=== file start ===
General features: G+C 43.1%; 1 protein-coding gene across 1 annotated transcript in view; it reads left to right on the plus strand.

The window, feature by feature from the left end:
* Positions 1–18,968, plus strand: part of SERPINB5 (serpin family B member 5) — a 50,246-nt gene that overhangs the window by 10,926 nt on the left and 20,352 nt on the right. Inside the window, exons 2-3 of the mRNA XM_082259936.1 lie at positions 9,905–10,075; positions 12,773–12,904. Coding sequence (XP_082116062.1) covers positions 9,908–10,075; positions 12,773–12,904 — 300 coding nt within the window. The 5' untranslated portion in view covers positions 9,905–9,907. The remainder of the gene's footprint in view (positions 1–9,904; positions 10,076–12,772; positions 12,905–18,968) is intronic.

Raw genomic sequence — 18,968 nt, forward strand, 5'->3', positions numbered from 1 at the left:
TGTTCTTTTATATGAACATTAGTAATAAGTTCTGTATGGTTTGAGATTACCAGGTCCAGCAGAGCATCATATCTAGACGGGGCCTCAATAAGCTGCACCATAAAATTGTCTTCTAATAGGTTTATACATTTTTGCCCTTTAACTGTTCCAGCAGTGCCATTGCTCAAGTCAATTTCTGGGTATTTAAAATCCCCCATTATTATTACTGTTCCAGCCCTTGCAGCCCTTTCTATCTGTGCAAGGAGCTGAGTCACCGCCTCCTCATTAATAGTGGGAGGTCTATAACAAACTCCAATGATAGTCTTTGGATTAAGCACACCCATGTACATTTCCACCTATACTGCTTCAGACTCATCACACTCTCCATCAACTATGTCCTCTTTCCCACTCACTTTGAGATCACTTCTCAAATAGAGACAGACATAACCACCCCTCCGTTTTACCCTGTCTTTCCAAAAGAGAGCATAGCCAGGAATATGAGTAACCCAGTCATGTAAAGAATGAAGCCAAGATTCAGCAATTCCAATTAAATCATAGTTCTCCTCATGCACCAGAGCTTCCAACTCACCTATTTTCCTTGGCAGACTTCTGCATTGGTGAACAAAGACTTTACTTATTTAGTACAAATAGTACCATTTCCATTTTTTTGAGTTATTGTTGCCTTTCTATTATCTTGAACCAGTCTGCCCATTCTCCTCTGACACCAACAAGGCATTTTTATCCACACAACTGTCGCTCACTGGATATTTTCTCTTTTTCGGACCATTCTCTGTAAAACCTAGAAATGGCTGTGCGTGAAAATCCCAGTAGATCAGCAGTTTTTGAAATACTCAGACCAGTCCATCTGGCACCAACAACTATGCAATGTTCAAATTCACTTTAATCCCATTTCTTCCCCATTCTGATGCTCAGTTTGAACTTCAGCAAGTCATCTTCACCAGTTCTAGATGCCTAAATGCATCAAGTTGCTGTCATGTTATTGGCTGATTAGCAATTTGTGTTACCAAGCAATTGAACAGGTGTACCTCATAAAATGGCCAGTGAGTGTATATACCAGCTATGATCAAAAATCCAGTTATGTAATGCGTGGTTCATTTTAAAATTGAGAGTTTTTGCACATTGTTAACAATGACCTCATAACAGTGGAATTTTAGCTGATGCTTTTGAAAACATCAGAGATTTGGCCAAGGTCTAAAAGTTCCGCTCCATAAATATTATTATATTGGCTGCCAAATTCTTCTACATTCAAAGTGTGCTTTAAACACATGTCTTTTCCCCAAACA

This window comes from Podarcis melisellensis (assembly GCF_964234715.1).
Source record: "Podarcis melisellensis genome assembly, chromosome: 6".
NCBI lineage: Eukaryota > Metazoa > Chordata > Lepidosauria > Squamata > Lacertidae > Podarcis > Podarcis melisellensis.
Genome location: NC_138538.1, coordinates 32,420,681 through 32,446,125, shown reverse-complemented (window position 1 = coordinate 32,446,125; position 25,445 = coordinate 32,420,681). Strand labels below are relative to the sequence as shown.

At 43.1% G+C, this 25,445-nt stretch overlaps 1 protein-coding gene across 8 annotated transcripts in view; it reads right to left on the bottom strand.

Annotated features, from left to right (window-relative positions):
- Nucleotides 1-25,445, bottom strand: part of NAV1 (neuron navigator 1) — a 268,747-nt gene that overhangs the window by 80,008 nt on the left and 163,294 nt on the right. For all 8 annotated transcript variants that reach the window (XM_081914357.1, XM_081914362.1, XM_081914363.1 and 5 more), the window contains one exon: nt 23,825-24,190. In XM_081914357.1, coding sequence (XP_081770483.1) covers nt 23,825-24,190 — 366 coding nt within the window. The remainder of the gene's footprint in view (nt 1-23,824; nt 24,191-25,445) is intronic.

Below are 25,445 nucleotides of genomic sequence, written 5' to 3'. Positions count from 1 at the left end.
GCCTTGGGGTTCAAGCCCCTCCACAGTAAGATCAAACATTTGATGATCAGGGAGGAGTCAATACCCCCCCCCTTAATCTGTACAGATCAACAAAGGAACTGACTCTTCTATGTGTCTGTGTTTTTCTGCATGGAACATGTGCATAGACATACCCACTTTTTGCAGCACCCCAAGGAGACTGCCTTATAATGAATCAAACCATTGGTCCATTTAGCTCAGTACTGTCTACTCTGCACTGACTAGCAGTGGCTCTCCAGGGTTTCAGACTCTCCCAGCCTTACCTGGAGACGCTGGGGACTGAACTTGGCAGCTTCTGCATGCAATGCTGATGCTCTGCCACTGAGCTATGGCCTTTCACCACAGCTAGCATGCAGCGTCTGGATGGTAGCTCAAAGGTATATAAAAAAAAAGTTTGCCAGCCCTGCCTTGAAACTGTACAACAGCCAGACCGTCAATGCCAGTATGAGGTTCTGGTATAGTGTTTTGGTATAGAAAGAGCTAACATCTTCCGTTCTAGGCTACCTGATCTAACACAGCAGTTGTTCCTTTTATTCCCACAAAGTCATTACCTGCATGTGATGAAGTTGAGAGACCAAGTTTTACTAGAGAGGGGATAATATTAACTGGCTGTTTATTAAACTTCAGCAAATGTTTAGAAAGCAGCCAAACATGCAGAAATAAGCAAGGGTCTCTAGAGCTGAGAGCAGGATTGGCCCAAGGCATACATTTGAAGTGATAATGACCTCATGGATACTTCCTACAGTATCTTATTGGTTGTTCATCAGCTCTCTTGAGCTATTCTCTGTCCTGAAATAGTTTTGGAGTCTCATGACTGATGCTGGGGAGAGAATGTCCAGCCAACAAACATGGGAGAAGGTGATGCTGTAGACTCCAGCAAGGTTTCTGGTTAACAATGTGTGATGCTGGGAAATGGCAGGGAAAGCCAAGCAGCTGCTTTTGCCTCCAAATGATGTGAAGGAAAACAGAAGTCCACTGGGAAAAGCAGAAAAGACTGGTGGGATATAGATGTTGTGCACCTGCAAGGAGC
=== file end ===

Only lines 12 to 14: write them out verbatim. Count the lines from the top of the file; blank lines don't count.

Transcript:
- Nucleotides 1-25,445, bottom strand: part of NAV1 (neuron navigator 1) — a 268,747-nt gene that overhangs the window by 80,008 nt on the left and 163,294 nt on the right. For all 8 annotated transcript variants that reach the window (XM_081914357.1, XM_081914362.1, XM_081914363.1 and 5 more), the window contains one exon: nt 23,825-24,190. In XM_081914357.1, coding sequence (XP_081770483.1) covers nt 23,825-24,190 — 366 coding nt within the window. The remainder of the gene's footprint in view (nt 1-23,824; nt 24,191-25,445) is intronic.

Below are 25,445 nucleotides of genomic sequence, written 5' to 3'. Positions count from 1 at the left end.
GCCTTGGGGTTCAAGCCCCTCCACAGTAAGATCAAACATTTGATGATCAGGGAGGAGTCAATACCCCCCCCCTTAATCTGTACAGATCAACAAAGGAACTGACTCTTCTATGTGTCTGTGTTTTTCTGCATGGAACATGTGCATAGACATACCCACTTTTTGCAGCACCCCAAGGAGACTGCCTTATAATGAATCAAACCATTGGTCCATTTAGCTCAGTACTGTCTACTCTGCACTGACTAGCAGTGGCTCTCCAGGGTTTCAGACTCTCCCAGCCTTACCTGGAGACGCTGGGGACTGAACTTGGCAGCTTCTGCATGCAATGCTGATGCTCTGCCACTGAGCTATGGCCTTTCACCACAGCTAGCATGCAGCGTCTGGATGGTAGCTCAAAGGTATATAAAAAAAAAGTTTGCCAGCCCTGCCTTGAAACTGTACAACAGCCAGACCGTCAATGCCAGTATGAGGTTCTGGTATAGTGTTTTGGTATAGAAAGAGCTAACATCTTCCGTTCTAGGCTACCTGATCTAACACAGCAGTTGTTCCTTTTATTCCCACAAAGTCATTACCTGCATGTGATGAAGTTGAGAGACCAAGTTTTACTAGAGAGGGGATAATATTAACTGGCTGTTTATTAAACTTCAGCAAATGTTTAGAAAGCAGCCAAACATGCAGAAATAAGCAAGGGTCTCTAGAGCTGAGAGCAGGATTGGCCCAAGGCATACATTTGAAGTGATAATGACCTCATGGATACTTCCTACAGTATCTTATTGGTTGTTCATCAGCTCTCTTGAGCTATTCTCTGTCCTGAAATAGTTTTGGAGTCTCATGACTGATGCTGGGGAGAGAATGTCCAGCCAACAAACATGGGAGAAGGTGATGCTGTAGACTCCAGCAAGGTTTCTGGTTAACAATGTGTGATGCTGGGAAATGGCAGGGAAAGCCAAGCAGCTGCTTTTGCCTCCAAATGATGTGAAGGAAAACAGAAGTCCACTGGGAAAAGCAGAAAAGACTGGTGGGATATAGATGTTGTGCACCTGCAAGGAGC